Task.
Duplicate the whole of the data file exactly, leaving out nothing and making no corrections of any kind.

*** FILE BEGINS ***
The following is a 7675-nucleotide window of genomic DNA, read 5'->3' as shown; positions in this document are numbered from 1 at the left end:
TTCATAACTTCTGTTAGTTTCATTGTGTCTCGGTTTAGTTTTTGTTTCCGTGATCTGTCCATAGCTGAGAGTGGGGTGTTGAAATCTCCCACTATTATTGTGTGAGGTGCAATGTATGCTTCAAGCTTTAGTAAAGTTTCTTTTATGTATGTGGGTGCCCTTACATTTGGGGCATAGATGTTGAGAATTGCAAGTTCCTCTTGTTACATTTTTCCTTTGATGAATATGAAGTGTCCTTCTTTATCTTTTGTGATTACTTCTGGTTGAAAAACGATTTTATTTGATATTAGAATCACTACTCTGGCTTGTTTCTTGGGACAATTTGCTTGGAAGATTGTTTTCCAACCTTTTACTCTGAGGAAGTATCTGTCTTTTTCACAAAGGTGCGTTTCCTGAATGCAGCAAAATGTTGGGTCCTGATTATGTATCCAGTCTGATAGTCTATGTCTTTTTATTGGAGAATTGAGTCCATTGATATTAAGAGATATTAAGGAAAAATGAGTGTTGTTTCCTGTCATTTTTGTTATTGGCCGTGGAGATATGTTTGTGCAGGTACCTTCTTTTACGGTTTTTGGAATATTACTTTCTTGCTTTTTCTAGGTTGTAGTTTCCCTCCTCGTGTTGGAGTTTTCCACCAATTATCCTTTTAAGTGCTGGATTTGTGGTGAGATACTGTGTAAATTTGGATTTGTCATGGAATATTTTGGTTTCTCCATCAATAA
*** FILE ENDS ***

The following is a 7675-nucleotide window of genomic DNA, read 5'->3' as shown; positions in this document are numbered from 1 at the left end:
TTCATAACTTCTGTTAGTTTCATTGTGTCTCGGTTTAGTTTTTGTTTCCGTGATCTGTCCATAGCTGAGAGTGGGGTGTTGAAATCTCCCACTATTATTGTGTGAGGTGCAATGTATGCTTCAAGCTTTAGTAAAGTTTCTTTTATGTATGTGGGTGCCCTTACATTTGGGGCATAGATGTTGAGAATTGCAAGTTCCTCTTGTTACATTTTTCCTTTGATGAATATGAAGTGTCCTTCTTTATCTTTTGTGATTACTTCTGGTTGAAAAACGATTTTATTTGATATTAGAATCACTACTCTGGCTTGTTTCTTGGGACAATTTGCTTGGAAGATTGTTTTCCAACCTTTTACTCTGAGGAAGTATCTGTCTTTTTCACAAAGGTGCGTTTCCTGAATGCAGCAAAATGTTGGGTCCTGATTATGTATCCAGTCTGATAGTCTATGTCTTTTTATTGGAGAATTGAGTCCATTGATATTAAGAGATATTAAGGAAAAATGAGTGTTGTTTCCTGTCATTTTTGTTATTGGCCGTGGAGATATGTTTGTGCAGGTACCTTCTTTTACGGTTTTTGGAATATTACTTTCTTGCTTTTTCTAGGTTGTAGTTTCCCTCCTCGTGTTGGAGTTTTCCACCAATTATCCTTTTAAGTGCTGGATTTGTGGTGAGATACTGTGTAAATTTGGATTTGTCATGGAATATTTTGGTTTCTCCATCAATAA